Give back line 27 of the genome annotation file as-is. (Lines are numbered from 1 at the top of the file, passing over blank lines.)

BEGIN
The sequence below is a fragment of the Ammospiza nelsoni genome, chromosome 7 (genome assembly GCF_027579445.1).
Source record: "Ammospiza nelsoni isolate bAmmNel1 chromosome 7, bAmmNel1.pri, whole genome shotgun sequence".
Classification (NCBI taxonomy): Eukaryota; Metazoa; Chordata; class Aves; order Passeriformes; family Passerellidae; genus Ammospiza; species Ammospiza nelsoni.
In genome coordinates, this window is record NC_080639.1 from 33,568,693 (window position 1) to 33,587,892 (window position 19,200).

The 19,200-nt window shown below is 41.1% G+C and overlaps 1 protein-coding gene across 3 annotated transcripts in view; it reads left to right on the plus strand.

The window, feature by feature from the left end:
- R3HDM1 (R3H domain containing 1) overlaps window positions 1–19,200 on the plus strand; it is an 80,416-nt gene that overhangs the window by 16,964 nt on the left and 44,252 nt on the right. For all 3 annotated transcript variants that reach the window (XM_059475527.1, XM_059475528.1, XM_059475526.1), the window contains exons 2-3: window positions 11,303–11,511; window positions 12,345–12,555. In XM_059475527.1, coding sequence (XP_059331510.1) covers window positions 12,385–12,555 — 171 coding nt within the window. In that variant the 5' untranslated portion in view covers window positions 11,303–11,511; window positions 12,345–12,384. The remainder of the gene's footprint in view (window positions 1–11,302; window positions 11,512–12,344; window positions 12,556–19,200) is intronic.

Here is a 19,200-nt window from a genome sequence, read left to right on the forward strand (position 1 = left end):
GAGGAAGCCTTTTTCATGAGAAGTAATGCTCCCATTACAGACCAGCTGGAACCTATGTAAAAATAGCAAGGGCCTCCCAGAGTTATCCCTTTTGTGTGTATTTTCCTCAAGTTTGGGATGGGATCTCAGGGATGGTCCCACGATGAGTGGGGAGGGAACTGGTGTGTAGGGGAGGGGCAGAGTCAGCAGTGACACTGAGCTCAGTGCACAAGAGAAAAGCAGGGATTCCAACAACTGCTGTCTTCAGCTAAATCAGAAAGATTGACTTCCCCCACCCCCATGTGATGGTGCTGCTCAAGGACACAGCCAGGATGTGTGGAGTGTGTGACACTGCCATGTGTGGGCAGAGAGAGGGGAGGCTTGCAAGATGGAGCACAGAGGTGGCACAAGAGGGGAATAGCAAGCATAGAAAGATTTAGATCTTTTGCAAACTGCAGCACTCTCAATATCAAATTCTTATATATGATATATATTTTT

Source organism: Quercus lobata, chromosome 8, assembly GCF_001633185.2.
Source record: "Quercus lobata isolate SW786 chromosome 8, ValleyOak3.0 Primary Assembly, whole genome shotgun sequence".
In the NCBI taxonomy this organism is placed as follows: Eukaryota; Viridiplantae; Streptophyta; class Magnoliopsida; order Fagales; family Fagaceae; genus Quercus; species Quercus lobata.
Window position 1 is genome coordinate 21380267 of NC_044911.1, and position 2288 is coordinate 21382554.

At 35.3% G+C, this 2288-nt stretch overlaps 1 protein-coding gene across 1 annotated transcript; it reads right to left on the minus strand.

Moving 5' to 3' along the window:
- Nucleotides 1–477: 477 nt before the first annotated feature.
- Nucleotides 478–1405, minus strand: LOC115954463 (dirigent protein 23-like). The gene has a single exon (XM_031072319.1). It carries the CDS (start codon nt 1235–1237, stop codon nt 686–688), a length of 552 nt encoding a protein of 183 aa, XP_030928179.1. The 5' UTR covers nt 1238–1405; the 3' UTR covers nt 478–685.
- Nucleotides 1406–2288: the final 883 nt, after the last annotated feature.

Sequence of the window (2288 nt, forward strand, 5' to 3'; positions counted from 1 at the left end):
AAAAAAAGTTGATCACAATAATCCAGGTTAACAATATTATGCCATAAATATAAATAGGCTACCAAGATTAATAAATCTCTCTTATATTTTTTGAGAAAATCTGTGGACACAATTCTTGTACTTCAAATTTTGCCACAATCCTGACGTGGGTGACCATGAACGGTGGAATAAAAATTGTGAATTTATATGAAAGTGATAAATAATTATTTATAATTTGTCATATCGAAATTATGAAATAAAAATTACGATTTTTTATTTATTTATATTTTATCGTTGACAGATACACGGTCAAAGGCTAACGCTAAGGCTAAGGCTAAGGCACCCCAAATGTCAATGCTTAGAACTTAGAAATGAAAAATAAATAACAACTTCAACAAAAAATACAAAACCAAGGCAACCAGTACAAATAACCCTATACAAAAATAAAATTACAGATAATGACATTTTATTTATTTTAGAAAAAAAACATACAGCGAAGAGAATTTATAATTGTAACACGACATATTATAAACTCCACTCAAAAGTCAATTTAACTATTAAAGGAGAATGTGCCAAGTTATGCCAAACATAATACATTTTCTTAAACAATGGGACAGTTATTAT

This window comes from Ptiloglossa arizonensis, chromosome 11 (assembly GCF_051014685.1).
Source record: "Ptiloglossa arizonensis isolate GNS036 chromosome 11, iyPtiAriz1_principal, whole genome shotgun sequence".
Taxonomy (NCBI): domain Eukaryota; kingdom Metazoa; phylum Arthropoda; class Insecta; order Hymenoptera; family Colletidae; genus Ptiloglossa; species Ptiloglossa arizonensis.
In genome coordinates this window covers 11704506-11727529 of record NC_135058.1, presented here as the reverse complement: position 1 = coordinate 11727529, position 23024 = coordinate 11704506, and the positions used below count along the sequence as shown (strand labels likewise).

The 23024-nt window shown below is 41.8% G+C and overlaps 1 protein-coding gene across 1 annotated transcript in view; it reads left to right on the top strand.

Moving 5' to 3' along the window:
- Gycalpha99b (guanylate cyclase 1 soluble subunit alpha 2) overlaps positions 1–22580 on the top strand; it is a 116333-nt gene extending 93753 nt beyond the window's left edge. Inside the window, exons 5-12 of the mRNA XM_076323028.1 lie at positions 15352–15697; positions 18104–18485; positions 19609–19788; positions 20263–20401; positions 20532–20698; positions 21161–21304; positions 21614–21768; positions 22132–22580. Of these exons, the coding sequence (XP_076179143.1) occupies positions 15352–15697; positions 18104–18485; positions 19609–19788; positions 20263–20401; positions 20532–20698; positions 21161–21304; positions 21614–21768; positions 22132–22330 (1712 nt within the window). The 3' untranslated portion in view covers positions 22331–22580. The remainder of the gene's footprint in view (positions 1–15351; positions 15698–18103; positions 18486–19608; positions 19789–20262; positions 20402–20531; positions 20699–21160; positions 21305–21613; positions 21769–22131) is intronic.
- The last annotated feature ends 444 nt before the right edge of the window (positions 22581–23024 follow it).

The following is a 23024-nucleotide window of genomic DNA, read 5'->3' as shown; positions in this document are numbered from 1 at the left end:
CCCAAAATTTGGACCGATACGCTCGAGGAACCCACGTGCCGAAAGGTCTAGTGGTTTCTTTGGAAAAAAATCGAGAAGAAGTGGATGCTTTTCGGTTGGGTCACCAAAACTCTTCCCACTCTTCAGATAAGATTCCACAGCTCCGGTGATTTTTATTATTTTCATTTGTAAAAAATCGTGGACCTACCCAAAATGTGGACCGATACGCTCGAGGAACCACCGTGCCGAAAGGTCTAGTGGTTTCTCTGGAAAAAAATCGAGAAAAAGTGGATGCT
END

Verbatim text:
- Gycalpha99b (guanylate cyclase 1 soluble subunit alpha 2) overlaps positions 1–22580 on the top strand; it is a 116333-nt gene extending 93753 nt beyond the window's left edge. Inside the window, exons 5-12 of the mRNA XM_076323028.1 lie at positions 15352–15697; positions 18104–18485; positions 19609–19788; positions 20263–20401; positions 20532–20698; positions 21161–21304; positions 21614–21768; positions 22132–22580. Of these exons, the coding sequence (XP_076179143.1) occupies positions 15352–15697; positions 18104–18485; positions 19609–19788; positions 20263–20401; positions 20532–20698; positions 21161–21304; positions 21614–21768; positions 22132–22330 (1712 nt within the window). The 3' untranslated portion in view covers positions 22331–22580. The remainder of the gene's footprint in view (positions 1–15351; positions 15698–18103; positions 18486–19608; positions 19789–20262; positions 20402–20531; positions 20699–21160; positions 21305–21613; positions 21769–22131) is intronic.